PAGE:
To encrypt ODBC data, IBM recommends the industry-standard TLS encryption protocol (the successor to SSL).
The IBM i ODBC driver for Db2 has become easier to install.
Formerly available only as a download requiring several steps, the driver can now be installed and updated on IBM i with Yum or Access Client Solutions (ACS), as easily as with other IBM i open source packages.
Here are instructions for installing the ODBC driver using Yum.
As ODBC gains popularity for IBM i database access, developers of web applications and APIs need information on defining ODBC database connections. This article demonstrates tips and techniques for effectively using ODBC connection strings in all programming environments, including popular languages such as PHP, Python, and Node.js.
For an example of how connection strings are used in a program, see How to Query IBM i Data with PHP and PDO_ODBC.
Although the classic extensions (ibm_db2, PDO_IBM) and older ODBC continue to work, we prefer PDO_ODBC for several reasons:
We’ve been hearing from clients wondering whether they need commercial connectors to integrate open source technology with Db2, RPG, and COBOL data.
Liam Allan has shown the power of using open source tools that are available to everyone. He recommends accessing IBM i business logic and data using open source tools, without proprietary connectors.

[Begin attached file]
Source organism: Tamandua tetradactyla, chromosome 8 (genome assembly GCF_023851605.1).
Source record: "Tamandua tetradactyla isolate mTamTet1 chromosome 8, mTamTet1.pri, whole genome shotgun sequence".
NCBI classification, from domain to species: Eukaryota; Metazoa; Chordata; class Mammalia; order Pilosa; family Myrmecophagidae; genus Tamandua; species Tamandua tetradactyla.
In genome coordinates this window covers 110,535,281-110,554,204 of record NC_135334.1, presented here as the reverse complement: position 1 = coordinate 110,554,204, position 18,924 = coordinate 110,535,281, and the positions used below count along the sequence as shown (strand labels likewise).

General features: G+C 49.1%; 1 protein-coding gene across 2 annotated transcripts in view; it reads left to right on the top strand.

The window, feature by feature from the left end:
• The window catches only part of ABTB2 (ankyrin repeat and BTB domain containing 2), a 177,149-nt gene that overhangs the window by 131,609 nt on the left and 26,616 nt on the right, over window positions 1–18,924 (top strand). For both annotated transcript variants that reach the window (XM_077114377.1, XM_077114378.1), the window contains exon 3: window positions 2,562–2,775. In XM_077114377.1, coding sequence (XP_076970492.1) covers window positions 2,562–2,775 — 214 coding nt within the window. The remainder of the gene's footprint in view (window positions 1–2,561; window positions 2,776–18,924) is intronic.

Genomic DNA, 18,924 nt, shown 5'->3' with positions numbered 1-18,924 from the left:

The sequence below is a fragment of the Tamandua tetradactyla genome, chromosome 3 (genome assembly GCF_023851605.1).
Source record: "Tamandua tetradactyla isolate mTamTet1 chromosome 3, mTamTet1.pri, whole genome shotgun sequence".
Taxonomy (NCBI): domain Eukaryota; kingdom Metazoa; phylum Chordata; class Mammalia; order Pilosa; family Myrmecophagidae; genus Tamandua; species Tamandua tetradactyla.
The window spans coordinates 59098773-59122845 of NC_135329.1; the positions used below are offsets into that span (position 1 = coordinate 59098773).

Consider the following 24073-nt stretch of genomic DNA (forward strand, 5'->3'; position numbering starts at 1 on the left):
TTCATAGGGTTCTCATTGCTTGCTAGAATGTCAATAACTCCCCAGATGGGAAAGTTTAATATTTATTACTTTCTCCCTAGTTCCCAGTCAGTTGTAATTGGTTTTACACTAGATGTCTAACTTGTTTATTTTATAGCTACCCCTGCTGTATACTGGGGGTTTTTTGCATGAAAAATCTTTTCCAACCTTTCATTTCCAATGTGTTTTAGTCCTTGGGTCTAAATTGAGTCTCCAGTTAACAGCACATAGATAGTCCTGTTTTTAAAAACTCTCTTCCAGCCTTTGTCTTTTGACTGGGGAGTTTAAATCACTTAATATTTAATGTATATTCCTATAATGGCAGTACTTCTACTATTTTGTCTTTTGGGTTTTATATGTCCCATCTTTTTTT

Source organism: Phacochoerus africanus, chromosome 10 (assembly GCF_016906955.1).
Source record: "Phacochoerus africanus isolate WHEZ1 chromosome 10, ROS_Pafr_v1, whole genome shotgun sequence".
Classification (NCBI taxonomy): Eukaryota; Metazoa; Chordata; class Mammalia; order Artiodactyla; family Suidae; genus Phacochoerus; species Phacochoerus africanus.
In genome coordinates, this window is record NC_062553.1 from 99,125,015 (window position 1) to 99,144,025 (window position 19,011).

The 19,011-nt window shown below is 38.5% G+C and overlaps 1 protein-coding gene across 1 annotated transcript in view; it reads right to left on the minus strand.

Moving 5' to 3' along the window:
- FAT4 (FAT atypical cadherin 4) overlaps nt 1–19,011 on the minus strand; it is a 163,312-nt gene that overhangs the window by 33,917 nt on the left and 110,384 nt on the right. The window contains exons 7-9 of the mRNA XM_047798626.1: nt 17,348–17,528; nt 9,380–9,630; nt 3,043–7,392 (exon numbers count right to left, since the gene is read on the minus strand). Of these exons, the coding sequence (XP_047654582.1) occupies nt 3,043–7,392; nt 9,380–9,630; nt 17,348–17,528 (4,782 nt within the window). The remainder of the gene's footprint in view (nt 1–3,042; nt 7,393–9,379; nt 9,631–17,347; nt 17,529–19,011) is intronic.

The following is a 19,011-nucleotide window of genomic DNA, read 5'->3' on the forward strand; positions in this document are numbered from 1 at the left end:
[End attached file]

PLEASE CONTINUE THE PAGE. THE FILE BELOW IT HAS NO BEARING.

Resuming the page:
I recently caught up with Seiden Group CTO Stephanie Rabbani about the ODBC driver that’s quickly becoming standard for open source and web connections on Db2 for i.
“Do we upgrade to a paid Zend Server license,
or do we migrate to RPM-based PHP?”
At a recent MAGiC User Group webinar, Alan Seiden and Richard Schoen teamed up to present a tutorial and demo on how to get started with Community “RPM” PHP, sharing several tips picked up during client migrations.
Last week, Perforce announced plans to withdraw Zend Server for IBM i “Basic” by June 2021. Filling the gap is license-free “community” PHP for IBM i, installable in RPM format.
Since last month’s post about free and open PHP on IBM i, we have been helping companies to get started with it.
We’ve seen excellent results with the open PHP package, known as an RPM. Starting with the PHP repository provided by IBM and Zend (Perforce) as a base, we are able to optimize PHP for the needs of each IBM i shop.
Especially appealing to us and our clients: this PHP is 64-bit and leans toward open standards, including ODBC. In exchange for a bit of setup time, you’ll have a system that’s lightweight, flexible, and license-free.